Estimated reading time: 3 minutes, 32 seconds
The most important thing to a client I hear about these days is the balancing act between Cost & Value. Making the decision to spend thousands of dollars in an effort to improve ones home is not to be taken lightly.
Warren Buffett, one of the richest men in the world says “Cost is what you pay, value is what you get.” This rings true to me.
I also like the Aldo Gucci quote, “The bitterness of poor quality is remembered long after the sweetness of low price has faded from memory.”
Another fond saying that I believe I coined is, “All pizzas are not alike.” Meaning the just because a thing is called a pizza doesn’t mean they have much in common, examples in the automotive industry include the Yugo and a Lambo. are they both cars?…yup.
Where is the bacon?
I recently bought a cheap package if bacon, after getting it home thinking I got a great price / value. When I opened the package I realized quickly it was a poor value because the fat to meat ratio was 4:1. Had I spent the money on the brand I usually get, I would have been happier overall because although it cost a little more, the value was exponentially more too at a 2:1 ratio. I can think of many similar examples when it comes to buying tools that look great and cost less but in the end wear out or brake quickly.
Another way I look at discovering what is best for you is to find the overlap of needs, wants or desires, and budget. Sometimes cheap price is the point, this is true when you can’t tell the difference between two items. People don’t care about the quality of Frozen Orange juice. I say this because folks will buy the cheaper one every time, even if it is a one cent difference. Lets say you prefer Diet Coke and you are at a sporting event and you’re thirsty $2.50 OK the most important thing was name brand and the concession folks know that.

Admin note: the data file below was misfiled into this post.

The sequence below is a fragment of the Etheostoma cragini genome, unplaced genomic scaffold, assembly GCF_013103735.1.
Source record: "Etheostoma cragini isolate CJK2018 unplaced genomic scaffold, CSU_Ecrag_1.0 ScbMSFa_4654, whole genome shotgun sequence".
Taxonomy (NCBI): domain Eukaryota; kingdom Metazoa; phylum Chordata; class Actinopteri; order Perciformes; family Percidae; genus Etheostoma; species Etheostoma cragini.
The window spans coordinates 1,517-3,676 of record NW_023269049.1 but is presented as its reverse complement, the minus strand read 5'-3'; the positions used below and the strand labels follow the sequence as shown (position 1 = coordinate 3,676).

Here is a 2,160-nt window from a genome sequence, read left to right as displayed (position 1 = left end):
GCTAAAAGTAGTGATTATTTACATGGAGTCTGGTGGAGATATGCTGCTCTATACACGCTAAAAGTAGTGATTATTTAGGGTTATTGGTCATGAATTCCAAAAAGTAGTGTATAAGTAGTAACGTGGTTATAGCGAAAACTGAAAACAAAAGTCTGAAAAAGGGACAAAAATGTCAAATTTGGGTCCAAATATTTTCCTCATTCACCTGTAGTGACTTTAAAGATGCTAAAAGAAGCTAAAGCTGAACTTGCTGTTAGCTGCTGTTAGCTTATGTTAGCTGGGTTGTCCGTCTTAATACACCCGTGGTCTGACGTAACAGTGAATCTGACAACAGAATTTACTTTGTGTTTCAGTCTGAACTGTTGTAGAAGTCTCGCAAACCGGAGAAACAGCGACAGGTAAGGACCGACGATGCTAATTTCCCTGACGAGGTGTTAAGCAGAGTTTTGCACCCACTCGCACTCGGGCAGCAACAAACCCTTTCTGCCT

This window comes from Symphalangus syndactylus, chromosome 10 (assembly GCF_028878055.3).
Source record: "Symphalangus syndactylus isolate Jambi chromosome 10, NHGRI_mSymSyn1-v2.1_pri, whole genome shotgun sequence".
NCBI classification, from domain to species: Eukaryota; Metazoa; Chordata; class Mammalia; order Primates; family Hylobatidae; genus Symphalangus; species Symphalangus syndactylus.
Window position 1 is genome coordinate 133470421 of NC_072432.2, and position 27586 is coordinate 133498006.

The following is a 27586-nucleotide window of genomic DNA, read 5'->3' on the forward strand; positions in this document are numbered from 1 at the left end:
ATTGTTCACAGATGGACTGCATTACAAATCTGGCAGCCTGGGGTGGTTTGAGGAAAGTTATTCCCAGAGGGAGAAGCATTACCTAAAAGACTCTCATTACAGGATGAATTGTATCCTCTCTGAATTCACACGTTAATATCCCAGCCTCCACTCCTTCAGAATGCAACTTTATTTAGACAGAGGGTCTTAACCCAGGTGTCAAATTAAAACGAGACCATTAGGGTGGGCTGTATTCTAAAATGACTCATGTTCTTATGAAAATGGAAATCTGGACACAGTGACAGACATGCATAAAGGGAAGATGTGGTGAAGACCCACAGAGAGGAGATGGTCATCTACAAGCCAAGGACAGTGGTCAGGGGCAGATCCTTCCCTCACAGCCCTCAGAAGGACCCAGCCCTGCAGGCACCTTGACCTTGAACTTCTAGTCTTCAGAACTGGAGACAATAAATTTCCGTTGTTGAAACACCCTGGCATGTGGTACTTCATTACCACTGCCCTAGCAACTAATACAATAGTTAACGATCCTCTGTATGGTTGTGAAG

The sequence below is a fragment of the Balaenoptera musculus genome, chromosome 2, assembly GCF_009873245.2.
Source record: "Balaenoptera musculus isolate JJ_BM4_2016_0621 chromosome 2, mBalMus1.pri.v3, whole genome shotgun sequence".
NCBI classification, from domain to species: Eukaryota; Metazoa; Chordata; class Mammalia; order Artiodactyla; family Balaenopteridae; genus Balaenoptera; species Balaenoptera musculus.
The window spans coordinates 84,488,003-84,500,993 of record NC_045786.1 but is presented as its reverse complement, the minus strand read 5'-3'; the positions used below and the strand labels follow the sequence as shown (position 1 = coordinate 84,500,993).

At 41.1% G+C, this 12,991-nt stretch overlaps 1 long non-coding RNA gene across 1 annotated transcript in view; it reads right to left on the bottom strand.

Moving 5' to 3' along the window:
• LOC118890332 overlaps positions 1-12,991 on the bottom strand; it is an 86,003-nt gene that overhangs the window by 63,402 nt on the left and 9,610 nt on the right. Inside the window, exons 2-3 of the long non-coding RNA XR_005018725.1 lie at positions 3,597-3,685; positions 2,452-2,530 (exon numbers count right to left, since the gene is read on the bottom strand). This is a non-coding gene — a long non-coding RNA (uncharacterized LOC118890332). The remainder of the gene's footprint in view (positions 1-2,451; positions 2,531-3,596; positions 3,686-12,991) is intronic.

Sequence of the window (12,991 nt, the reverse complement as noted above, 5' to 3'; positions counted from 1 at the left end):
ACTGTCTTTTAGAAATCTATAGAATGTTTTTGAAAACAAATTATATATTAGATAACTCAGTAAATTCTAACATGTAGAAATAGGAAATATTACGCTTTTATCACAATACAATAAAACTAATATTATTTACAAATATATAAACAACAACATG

Howard Olivier my best friend since nursery school and business partner Flying Pie Pizza, says, ” what is the “It” we are talking about?” because we most likely are thinking about a different “it” low price?, name brand?, great service?, fun experience? the point is, you must be very specific when you are making big purchasing decisions.
This is why I insist upon differentiating Levco from the handyman profession and my professional remodeling competitors. One way to do that is by creating a clear description of work with as detailed a document. The goal is to have “the exact same understanding” of what will be done and what components will be included. We also publish a document called Welcome to the wonderful world of remodeling” it spells out those unspoken things like how to reach us after hours, what our hours are and many of the other variable that have frustrated clients for years. here is a link to the industry standard on Cost Vs Value from remodeling magazine
I remember hearing about a sign in a print shop that said “Cheap, Fast, and Great” pick any two. Here is a cool illustration I found of the saying. (it helps to think of the upper part as high priority and the lower border as low priority)
Ultimately each consumer makes a decision on so many variable that it is hard to know what influenced them in fact, industries are built upon helping companies understand why people buy a particular product.
At Levco remodeling is our passion, We pride ourselves on the notion that once found, the balance between quality speed and cost can be met with integrity, trust, and value. We specialize in remodeling residential properties, providing excellent quality workmanship and superior service, We work smart with our clients and revel in creating cleaver solutions to solve all sorts of home problems. We operate with a lean team of great subcontractors and a project manager. Are we a good fit for everyone?… Nope, and that is why there are so many remodelers in Boise Idaho.
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Great Blog- I never thought to weigh the addition to see how much it cost per pound. My guess is that an addition could actually cost less than potatoes would pound for pound.
I thought you would enjoy this one. It is a tricky topic to navigate, no doubt!
Very interesting Joe, I never thought of it this way, but I can see the wisdom of this.
I am checking other to see what other commonly traded items cost when measured in an unusual way. For instance it turns out that a Boeing 747 is about $1726.00 / pound